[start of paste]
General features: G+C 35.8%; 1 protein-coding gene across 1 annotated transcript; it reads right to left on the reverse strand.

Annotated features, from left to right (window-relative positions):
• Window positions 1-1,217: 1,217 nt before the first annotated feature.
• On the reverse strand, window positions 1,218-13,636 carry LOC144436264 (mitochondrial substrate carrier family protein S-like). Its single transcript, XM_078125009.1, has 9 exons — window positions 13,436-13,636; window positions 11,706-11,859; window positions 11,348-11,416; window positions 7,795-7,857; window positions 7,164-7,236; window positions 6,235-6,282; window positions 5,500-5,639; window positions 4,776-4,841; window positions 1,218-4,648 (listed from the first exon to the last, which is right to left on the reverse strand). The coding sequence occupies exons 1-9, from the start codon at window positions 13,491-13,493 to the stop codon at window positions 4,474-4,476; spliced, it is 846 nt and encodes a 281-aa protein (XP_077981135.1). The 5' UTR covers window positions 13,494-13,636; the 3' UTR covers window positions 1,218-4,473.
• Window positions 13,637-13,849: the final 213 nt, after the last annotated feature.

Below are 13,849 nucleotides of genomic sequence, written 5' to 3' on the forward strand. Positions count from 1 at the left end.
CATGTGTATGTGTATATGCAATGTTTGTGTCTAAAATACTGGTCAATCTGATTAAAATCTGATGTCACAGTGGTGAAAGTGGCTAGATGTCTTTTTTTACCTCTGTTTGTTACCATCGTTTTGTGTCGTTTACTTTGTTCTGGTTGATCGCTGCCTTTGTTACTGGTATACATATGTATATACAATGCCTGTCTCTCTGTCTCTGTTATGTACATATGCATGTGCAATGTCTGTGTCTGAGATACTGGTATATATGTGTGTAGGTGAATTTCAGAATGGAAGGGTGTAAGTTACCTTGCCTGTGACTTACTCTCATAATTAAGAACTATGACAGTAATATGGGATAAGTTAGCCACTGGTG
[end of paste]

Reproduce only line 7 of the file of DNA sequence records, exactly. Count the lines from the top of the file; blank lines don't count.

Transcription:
CATGTGTATGTGTATATGCAATGTTTGTGTCTAAAATACTGGTCAATCTGATTAAAATCTGATGTCACAGTGGTGAAAGTGGCTAGATGTCTTTTTTTACCTCTGTTTGTTACCATCGTTTTGTGTCGTTTACTTTGTTCTGGTTGATCGCTGCCTTTGTTACTGGTATACATATGTATATACAATGCCTGTCTCTCTGTCTCTGTTATGTACATATGCATGTGCAATGTCTGTGTCTGAGATACTGGTATATATGTGTGTAGGTGAATTTCAGAATGGAAGGGTGTAAGTTACCTTGCCTGTGACTTACTCTCATAATTAAGAACTATGACAGTAATATGGGATAAGTTAGCCACTGGTG